We are entering the holiday season, and that means a lot of great things: fun memories, good food, goofing off. But it might mean some awkward, uncomfortable conversations, too.
According to two economists from UCLA and Washington State University, “politically divided” families actually cut short their Thanksgiving dinners last year rather than wrangle over the table. “Our results suggest partisan differences cost American families 62 million person-hours of Thanksgiving time,” the pair wrote.
Hilariously, The Ellen Show recognized the same problem and created a spoof app called “The Mobile Moderator” that allows families to select their favorite cable news host to moderate family dinner conversation.
“You have five more seconds,” CNN anchor Wolf Blitzer warns one relative going on about her swollen feet. “That’s enough. Aunt Pearl, you are out of time.” Later, he interrupts a hotly disputed political question by saying, “If we could just please get back to the original question, ‘Could someone please pass the salt?’”
Unfortunately, real life doesn’t come with professional moderators to keep conversations on track. That means with all the parties and get-togethers between now and the end of the year, there’s almost no way to avoid dead-end discussions, off-the-wall observations, political posturing, and random rabbit trails that can leave you feeling like you need to leave early. Or is there?
Maximizing your conversations
Over the years I’ve learned a few critical elements for hosting great conversations. The big two are intentionality and great questions. These two come together in prepared questions.
I’ve seen this pay off at our yearly company celebration trips. We include not just our team members but also their spouses. The whole group gathers together every night for dinner as well as some focused time of vision casting. That means a lot of people getting to know each other for the first time—a.k.a., a lot of opportunities for awkward conversations.
To solve the problem, one of our team members creates several question cards for each time the whole group gets together. Instead of difficult conversations, we have a blast. I’ve seen a similar strategy work in other situations as well—even with total strangers. There are a handful of reasons this approach works so well at maximizing conversations.
First, it gives you a track to run on. One of the reason that conversations can be difficult is that it sometimes takes effort to find a topic that works. Sometimes it’s impossible to get past the small talk, especially when you’re trying to avoid controversial or heavy topics. But if you work up questions in advance, it can take the pressure off. It also reduces the ramp up. Instead of false starts, you can jump right in.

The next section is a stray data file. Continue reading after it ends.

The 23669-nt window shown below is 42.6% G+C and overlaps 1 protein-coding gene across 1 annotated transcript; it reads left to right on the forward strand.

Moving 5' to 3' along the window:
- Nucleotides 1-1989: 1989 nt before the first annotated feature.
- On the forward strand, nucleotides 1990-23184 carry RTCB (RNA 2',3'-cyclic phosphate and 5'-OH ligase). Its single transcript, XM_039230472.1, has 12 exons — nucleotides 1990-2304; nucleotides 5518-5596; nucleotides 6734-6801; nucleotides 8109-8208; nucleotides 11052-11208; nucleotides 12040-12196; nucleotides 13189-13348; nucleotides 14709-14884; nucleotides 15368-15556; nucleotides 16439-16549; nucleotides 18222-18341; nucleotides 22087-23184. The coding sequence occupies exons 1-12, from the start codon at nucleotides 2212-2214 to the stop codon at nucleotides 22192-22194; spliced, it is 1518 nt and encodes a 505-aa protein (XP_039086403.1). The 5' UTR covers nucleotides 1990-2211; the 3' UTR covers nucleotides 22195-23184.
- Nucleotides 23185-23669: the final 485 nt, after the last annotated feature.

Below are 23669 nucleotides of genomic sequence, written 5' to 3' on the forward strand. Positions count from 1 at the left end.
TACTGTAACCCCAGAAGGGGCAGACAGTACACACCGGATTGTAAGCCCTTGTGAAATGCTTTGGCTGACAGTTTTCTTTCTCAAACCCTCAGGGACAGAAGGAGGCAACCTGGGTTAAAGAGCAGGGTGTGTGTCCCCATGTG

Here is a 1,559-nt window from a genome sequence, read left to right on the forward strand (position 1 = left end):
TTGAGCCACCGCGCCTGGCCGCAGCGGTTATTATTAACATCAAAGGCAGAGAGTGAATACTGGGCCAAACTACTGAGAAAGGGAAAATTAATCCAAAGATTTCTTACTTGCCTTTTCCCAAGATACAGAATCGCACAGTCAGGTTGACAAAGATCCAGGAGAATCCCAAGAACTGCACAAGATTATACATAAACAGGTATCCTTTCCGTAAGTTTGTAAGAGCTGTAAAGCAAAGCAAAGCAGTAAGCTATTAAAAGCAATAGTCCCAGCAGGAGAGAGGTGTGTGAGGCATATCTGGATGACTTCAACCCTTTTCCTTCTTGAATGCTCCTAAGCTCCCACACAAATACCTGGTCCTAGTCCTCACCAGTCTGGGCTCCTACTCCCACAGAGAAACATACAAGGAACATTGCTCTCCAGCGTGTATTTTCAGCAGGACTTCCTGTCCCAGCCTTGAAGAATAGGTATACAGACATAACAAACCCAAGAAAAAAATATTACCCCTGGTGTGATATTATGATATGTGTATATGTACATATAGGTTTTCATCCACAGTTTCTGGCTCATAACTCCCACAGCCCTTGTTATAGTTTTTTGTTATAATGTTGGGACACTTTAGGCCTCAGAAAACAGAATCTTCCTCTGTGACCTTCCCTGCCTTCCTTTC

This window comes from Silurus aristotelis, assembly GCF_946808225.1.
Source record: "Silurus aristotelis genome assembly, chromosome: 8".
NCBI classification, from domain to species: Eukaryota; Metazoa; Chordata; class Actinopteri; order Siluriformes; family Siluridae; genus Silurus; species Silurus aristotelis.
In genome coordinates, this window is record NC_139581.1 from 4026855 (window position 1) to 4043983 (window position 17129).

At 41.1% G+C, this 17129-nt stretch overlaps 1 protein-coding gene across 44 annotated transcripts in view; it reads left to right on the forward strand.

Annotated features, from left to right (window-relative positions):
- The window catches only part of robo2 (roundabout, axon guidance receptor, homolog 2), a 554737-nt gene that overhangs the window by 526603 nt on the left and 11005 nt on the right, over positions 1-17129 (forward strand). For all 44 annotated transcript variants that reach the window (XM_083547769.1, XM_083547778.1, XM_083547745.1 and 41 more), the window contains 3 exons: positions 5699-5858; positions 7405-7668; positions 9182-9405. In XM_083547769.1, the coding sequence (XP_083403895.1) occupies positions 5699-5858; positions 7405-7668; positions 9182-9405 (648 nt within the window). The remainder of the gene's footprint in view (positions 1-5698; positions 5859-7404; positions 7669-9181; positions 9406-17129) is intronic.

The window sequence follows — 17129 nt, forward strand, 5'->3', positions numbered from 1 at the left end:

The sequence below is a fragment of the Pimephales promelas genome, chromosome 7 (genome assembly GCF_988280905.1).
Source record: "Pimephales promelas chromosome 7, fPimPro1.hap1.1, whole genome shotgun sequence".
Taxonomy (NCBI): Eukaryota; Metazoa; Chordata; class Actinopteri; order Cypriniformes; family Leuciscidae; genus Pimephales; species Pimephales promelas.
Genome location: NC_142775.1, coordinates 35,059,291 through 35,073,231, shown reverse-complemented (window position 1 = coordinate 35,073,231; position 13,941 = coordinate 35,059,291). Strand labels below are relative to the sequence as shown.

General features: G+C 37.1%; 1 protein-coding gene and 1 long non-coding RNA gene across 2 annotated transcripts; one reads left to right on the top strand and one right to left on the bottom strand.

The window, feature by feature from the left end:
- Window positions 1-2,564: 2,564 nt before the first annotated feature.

Second, it levels the playing field. We all like to talk about whatever comes most easily to us, but sometimes that means discussing topics that leave others out—or even alienate them. Crafting questions in advance gives you a chance to think through topics that everyone can discuss. Instead of a few people dominating the conversation, you can draw out everyone.
Third, it draws everyone together. Along with drawing everyone out, good questions can draw everyone in. Conversation can create intimacy and connection as people see their ideas and thoughts validated. Even people who start out on the edge of a conversation can feel included and appreciated.
Fourth, it filters out the weird. If you’ve got a track to run on and everyone can join in, you can also avoid a lot of the odd and awkward moments. Instead of feeling trapped, you can feel empowered.
10 questions to get you started
What kind of questions work best? Here are ten I’ve used that can give you a head start. I find these are perfect for getting things going in the right direction. And these are especially effective around the end of the year or when getting together with people you haven’t seen in awhile.
- How do you define a great holiday experience? What’s the best one you can remember?
- What are you the most grateful for this past year?
- What are you the most proud of this past year?
- If you had one million dollars to give to charity, how would you spend it?
- What are your top three strengths—and how have they benefitted others recently?
- What is your favorite trait in other people?
- As a child, what did you want to be when you grew up—and how does that relate to what you do now?
- When you think about the coming year, what are you most excited to accomplish?
- What new capability do you want to develop in the next year?
- What are the two biggest lessons you learned this last year?
Notice the one thing all these questions have in common? People usually find it easy to talk about themselves. The more you let people share about themselves, the simpler the whole situation will be. And chances are good you won’t need Wolf Blitzer to moderate.
Great conversations are like anything: Success is usually not an accident—it’s planned.